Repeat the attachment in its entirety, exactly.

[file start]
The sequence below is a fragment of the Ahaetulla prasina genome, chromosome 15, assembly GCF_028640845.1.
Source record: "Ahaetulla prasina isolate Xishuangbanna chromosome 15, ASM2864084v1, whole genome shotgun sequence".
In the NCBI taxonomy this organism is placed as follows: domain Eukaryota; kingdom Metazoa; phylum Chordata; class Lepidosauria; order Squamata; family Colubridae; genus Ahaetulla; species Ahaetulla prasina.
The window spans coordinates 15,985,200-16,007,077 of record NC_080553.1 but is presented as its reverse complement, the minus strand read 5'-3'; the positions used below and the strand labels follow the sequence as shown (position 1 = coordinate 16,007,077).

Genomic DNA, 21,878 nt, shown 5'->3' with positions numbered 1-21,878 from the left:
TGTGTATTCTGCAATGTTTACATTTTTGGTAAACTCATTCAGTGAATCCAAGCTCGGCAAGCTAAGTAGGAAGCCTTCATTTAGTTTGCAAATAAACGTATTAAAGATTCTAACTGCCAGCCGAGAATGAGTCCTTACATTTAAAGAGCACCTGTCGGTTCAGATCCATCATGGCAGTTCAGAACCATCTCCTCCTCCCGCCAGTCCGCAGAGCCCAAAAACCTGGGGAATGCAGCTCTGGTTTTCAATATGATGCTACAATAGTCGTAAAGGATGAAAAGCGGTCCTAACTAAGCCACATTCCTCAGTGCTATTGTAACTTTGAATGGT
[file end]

The sequence below is a fragment of the Ahaetulla prasina genome, chromosome 15, assembly GCF_028640845.1.
Source record: "Ahaetulla prasina isolate Xishuangbanna chromosome 15, ASM2864084v1, whole genome shotgun sequence".
In the NCBI taxonomy this organism is placed as follows: domain Eukaryota; kingdom Metazoa; phylum Chordata; class Lepidosauria; order Squamata; family Colubridae; genus Ahaetulla; species Ahaetulla prasina.
The window spans coordinates 15,985,200-16,007,077 of record NC_080553.1 but is presented as its reverse complement, the minus strand read 5'-3'; the positions used below and the strand labels follow the sequence as shown (position 1 = coordinate 16,007,077).

Genomic DNA, 21,878 nt, shown 5'->3' with positions numbered 1-21,878 from the left:
TGTGTATTCTGCAATGTTTACATTTTTGGTAAACTCATTCAGTGAATCCAAGCTCGGCAAGCTAAGTAGGAAGCCTTCATTTAGTTTGCAAATAAACGTATTAAAGATTCTAACTGCCAGCCGAGAATGAGTCCTTACATTTAAAGAGCACCTGTCGGTTCAGATCCATCATGGCAGTTCAGAACCATCTCCTCCTCCCGCCAGTCCGCAGAGCCCAAAAACCTGGGGAATGCAGCTCTGGTTTTCAATATGATGCTACAATAGTCGTAAAGGATGAAAAGCGGTCCTAACTAAGCCACATTCCTCAGTGCTATTGTAACTTTGAATGGT